The World Court found Japan’s so-called ‘scientific’ whaling programme in the Antarctic failed to meet the conditions for scientific whaling under regulations set by the International Whaling Commission (IWC), the body charged with the conservation of whales and the regulation of whaling.
Japan’s whaling is being propped up by millions of pounds a year in public money, research by the International Fund for Animal Welfare (IFAW) shows.
In February, Andrew Gwynne MP attended a Westminster launch of IFAW’s report, The Economics of Japanese Whaling, and to support the campaign. He also heard that the Japanese government even diverted tsunami relief funds to support the industry. Annual government subsidies for Japanese whaling average around 782 million yen (£5.35m), but in 2011 this increased by around 2.28 billion yen (£15.6m).
The report, prepared following a year-long research effort conducted by leading Japan-based agencies commissioned by IFAW, provided the clearest picture ever of the failing whaling industry based largely on the government of Japan’s own data.
While the findings demonstrate that whaling is unprofitable and catering to an increasingly shrinking and ageing market, whale watching is, by contrast, a growth industry.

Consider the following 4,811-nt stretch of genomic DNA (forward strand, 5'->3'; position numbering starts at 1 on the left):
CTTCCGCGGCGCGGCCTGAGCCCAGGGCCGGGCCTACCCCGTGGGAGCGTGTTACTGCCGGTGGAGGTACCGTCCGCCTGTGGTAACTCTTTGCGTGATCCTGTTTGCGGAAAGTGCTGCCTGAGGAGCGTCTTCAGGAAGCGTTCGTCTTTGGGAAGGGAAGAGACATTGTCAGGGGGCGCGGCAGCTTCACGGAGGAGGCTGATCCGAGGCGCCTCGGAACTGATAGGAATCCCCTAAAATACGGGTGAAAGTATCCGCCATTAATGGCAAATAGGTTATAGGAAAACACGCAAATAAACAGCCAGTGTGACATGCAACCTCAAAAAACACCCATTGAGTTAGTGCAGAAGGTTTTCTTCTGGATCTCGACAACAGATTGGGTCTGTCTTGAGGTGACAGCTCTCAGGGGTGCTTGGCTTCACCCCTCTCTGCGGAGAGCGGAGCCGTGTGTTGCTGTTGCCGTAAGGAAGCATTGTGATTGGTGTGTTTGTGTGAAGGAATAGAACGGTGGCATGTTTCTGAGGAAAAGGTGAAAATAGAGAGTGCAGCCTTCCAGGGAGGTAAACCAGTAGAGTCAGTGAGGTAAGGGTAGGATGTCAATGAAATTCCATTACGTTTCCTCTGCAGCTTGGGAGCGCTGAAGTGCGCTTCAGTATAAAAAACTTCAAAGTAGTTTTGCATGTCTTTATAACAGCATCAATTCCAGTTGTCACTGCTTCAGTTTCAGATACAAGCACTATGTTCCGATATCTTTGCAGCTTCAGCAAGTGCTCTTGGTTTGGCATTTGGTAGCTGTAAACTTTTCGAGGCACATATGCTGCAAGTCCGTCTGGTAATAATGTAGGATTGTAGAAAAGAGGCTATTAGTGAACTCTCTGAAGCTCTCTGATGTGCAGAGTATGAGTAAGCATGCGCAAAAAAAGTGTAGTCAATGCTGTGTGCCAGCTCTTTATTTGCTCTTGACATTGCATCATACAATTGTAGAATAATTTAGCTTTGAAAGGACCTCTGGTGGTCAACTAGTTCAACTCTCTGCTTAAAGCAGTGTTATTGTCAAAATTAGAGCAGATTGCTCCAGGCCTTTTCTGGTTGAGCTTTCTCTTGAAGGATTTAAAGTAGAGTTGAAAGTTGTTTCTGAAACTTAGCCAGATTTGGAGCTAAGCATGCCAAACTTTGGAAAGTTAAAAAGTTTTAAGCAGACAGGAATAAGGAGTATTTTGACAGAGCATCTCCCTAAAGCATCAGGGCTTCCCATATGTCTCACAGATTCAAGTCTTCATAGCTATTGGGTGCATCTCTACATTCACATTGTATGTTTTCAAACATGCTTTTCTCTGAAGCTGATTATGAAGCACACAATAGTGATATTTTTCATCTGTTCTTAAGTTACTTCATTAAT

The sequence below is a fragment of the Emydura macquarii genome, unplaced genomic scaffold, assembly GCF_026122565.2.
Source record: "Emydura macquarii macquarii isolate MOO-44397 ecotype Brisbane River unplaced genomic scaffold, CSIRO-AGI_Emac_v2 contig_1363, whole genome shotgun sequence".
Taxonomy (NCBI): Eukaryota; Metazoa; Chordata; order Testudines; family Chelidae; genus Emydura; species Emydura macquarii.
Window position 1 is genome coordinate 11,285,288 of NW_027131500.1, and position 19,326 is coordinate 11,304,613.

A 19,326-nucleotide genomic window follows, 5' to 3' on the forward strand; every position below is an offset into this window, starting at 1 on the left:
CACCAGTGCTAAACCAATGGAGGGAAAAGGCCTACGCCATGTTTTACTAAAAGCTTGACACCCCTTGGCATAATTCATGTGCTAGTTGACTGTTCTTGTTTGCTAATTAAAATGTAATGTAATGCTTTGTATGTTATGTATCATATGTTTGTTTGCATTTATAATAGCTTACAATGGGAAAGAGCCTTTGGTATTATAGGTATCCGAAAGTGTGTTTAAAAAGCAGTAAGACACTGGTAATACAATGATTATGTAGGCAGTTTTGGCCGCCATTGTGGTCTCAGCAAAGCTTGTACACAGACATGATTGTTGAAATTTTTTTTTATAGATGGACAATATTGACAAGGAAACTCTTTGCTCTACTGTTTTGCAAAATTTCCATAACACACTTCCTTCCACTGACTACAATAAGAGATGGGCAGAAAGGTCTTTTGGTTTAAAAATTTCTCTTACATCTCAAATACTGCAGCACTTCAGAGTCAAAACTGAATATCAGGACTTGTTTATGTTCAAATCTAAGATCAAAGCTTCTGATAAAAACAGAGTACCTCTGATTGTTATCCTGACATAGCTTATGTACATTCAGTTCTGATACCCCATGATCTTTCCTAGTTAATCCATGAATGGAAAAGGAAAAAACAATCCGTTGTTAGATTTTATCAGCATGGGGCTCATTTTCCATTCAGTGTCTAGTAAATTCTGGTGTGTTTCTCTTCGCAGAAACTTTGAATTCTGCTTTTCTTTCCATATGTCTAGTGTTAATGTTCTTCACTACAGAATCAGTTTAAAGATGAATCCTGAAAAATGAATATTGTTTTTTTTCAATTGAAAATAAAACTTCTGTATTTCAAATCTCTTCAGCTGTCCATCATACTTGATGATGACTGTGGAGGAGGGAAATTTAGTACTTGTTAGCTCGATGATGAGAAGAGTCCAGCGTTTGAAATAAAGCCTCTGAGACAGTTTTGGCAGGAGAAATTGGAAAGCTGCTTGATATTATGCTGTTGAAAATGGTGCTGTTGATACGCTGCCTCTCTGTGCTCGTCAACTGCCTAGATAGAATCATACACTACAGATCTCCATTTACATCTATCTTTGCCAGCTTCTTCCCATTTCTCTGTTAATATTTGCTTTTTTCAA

Andrew Gwynne MP said:
“I oppose the cruelty of commercial whaling which has no place in the 21st Century. I stand beside IFAW in supporting whale watching as the sustainable alternative which can benefit coastal communities.
“I was so pleased to hear of the International Court of Justice’s latest decision on this matter. It is entirely correct.”
Patrick Ramage, IFAW’s Global Whale Programme Director, who was in court to witness the judgment being delivered, said:
“We welcome the court’s findings. IFAW had long pushed for whales to have their day in court, and we are very pleased that justice has been served.
“The government of Japan has a strong record of genuinely respecting international institutions and we fully expect Japan will abide by the Court’s ruling.
“We respectfully urge Japan, Iceland and Norway, the last three countries still killing whales for commercial purposes, to accept that whaling has no place in the 21st Century and to act in compliance with the judicial precedent set by the court today.
“The market for whale meat in all three countries is in freefall; it is time they joined the rest of the family of nations in abandoning this outdated and uneconomic industry.”
Whale watching is worth around £1.3 billion annually. In Japan alone, whale watching generated around £14 million in 2008. There are currently around 30 whale watching operators working from a dozen locations around the Japanese coast.
The country’s whaling fleet left port in December for Antarctica to train its harpoons on around 1,000 whales, in defiance of global opposition and several international laws.
Japan hunts whales for so-called science despite a worldwide ban on commercial whaling. IFAW believes Japan’s whaling produces sham science and is merely commercial whaling by another name.
IFAW opposes whaling because it is cruel and unnecessary; scientists agree there is simply no humane way to kill a whale. This is proved by footage of Japanese whaling which has shown whales taking more than half an hour to die. In addition, much of the meat is merely stockpiled or sold cheaply to schools and hospitals.